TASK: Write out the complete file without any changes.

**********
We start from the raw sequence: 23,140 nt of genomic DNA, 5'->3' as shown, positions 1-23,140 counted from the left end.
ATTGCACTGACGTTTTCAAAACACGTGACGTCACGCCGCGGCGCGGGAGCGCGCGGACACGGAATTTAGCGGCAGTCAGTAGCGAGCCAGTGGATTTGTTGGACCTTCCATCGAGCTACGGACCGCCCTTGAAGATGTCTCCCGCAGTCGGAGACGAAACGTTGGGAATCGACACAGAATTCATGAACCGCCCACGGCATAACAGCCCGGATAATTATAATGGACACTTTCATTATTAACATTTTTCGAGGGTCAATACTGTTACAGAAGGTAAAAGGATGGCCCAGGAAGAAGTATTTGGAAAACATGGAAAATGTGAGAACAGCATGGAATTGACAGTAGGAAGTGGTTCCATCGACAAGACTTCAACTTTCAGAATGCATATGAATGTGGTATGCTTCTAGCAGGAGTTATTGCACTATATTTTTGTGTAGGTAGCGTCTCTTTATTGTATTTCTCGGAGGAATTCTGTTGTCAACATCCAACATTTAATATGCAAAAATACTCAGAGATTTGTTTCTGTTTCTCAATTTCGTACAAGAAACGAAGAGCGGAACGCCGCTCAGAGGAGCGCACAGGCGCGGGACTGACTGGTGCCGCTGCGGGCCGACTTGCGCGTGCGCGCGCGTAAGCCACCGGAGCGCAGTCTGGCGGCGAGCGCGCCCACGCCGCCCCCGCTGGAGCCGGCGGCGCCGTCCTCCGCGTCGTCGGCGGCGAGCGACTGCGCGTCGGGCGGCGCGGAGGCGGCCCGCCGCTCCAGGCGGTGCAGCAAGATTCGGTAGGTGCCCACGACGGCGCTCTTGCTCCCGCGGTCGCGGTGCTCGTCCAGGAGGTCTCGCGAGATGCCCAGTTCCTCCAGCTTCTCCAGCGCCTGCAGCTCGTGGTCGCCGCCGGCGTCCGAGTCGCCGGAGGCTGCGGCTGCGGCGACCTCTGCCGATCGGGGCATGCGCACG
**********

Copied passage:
We start from the raw sequence: 23,140 nt of genomic DNA, 5'->3' as shown, positions 1-23,140 counted from the left end.
ATTGCACTGACGTTTTCAAAACACGTGACGTCACGCCGCGGCGCGGGAGCGCGCGGACACGGAATTTAGCGGCAGTCAGTAGCGAGCCAGTGGATTTGTTGGACCTTCCATCGAGCTACGGACCGCCCTTGAAGATGTCTCCCGCAGTCGGAGACGAAACGTTGGGAATCGACACAGAATTCATGAACCGCCCACGGCATAACAGCCCGGATAATTATAATGGACACTTTCATTATTAACATTTTTCGAGGGTCAATACTGTTACAGAAGGTAAAAGGATGGCCCAGGAAGAAGTATTTGGAAAACATGGAAAATGTGAGAACAGCATGGAATTGACAGTAGGAAGTGGTTCCATCGACAAGACTTCAACTTTCAGAATGCATATGAATGTGGTATGCTTCTAGCAGGAGTTATTGCACTATATTTTTGTGTAGGTAGCGTCTCTTTATTGTATTTCTCGGAGGAATTCTGTTGTCAACATCCAACATTTAATATGCAAAAATACTCAGAGATTTGTTTCTGTTTCTCAATTTCGTACAAGAAACGAAGAGCGGAACGCCGCTCAGAGGAGCGCACAGGCGCGGGACTGACTGGTGCCGCTGCGGGCCGACTTGCGCGTGCGCGCGCGTAAGCCACCGGAGCGCAGTCTGGCGGCGAGCGCGCCCACGCCGCCCCCGCTGGAGCCGGCGGCGCCGTCCTCCGCGTCGTCGGCGGCGAGCGACTGCGCGTCGGGCGGCGCGGAGGCGGCCCGCCGCTCCAGGCGGTGCAGCAAGATTCGGTAGGTGCCCACGACGGCGCTCTTGCTCCCGCGGTCGCGGTGCTCGTCCAGGAGGTCTCGCGAGATGCCCAGTTCCTCCAGCTTCTCCAGCGCCTGCAGCTCGTGGTCGCCGCCGGCGTCCGAGTCGCCGGAGGCTGCGGCTGCGGCGACCTCTGCCGATCGGGGCATGCGCACG